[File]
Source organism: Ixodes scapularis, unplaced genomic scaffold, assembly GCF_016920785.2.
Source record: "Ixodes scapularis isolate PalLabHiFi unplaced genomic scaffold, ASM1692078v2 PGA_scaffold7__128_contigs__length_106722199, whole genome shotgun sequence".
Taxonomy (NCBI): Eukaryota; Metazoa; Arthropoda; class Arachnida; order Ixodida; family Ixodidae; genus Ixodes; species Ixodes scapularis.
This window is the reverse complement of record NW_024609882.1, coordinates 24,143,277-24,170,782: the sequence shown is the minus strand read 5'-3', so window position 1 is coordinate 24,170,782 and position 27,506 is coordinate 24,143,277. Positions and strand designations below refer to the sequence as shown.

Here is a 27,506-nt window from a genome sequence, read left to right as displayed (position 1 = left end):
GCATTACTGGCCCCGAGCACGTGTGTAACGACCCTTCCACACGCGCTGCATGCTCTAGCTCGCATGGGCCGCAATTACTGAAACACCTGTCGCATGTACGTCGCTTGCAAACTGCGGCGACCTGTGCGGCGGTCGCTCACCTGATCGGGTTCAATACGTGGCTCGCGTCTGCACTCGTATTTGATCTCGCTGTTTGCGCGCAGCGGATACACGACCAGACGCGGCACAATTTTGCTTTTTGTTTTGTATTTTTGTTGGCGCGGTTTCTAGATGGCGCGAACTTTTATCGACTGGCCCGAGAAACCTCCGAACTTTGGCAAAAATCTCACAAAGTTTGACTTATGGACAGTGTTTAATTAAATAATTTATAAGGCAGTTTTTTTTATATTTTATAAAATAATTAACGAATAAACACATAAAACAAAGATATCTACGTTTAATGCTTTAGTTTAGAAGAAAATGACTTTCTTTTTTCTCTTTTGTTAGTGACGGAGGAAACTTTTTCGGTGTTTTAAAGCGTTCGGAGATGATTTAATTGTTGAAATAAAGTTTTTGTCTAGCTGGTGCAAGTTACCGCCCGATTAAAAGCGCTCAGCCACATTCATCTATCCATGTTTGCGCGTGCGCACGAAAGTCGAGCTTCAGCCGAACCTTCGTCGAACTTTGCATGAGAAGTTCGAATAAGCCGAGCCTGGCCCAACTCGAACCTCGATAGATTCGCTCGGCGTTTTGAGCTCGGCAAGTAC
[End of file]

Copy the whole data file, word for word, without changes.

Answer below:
Source organism: Ixodes scapularis, unplaced genomic scaffold, assembly GCF_016920785.2.
Source record: "Ixodes scapularis isolate PalLabHiFi unplaced genomic scaffold, ASM1692078v2 PGA_scaffold7__128_contigs__length_106722199, whole genome shotgun sequence".
Taxonomy (NCBI): Eukaryota; Metazoa; Arthropoda; class Arachnida; order Ixodida; family Ixodidae; genus Ixodes; species Ixodes scapularis.
This window is the reverse complement of record NW_024609882.1, coordinates 24,143,277-24,170,782: the sequence shown is the minus strand read 5'-3', so window position 1 is coordinate 24,170,782 and position 27,506 is coordinate 24,143,277. Positions and strand designations below refer to the sequence as shown.

Here is a 27,506-nt window from a genome sequence, read left to right as displayed (position 1 = left end):
GCATTACTGGCCCCGAGCACGTGTGTAACGACCCTTCCACACGCGCTGCATGCTCTAGCTCGCATGGGCCGCAATTACTGAAACACCTGTCGCATGTACGTCGCTTGCAAACTGCGGCGACCTGTGCGGCGGTCGCTCACCTGATCGGGTTCAATACGTGGCTCGCGTCTGCACTCGTATTTGATCTCGCTGTTTGCGCGCAGCGGATACACGACCAGACGCGGCACAATTTTGCTTTTTGTTTTGTATTTTTGTTGGCGCGGTTTCTAGATGGCGCGAACTTTTATCGACTGGCCCGAGAAACCTCCGAACTTTGGCAAAAATCTCACAAAGTTTGACTTATGGACAGTGTTTAATTAAATAATTTATAAGGCAGTTTTTTTTATATTTTATAAAATAATTAACGAATAAACACATAAAACAAAGATATCTACGTTTAATGCTTTAGTTTAGAAGAAAATGACTTTCTTTTTTCTCTTTTGTTAGTGACGGAGGAAACTTTTTCGGTGTTTTAAAGCGTTCGGAGATGATTTAATTGTTGAAATAAAGTTTTTGTCTAGCTGGTGCAAGTTACCGCCCGATTAAAAGCGCTCAGCCACATTCATCTATCCATGTTTGCGCGTGCGCACGAAAGTCGAGCTTCAGCCGAACCTTCGTCGAACTTTGCATGAGAAGTTCGAATAAGCCGAGCCTGGCCCAACTCGAACCTCGATAGATTCGCTCGGCGTTTTGAGCTCGGCAAGTAC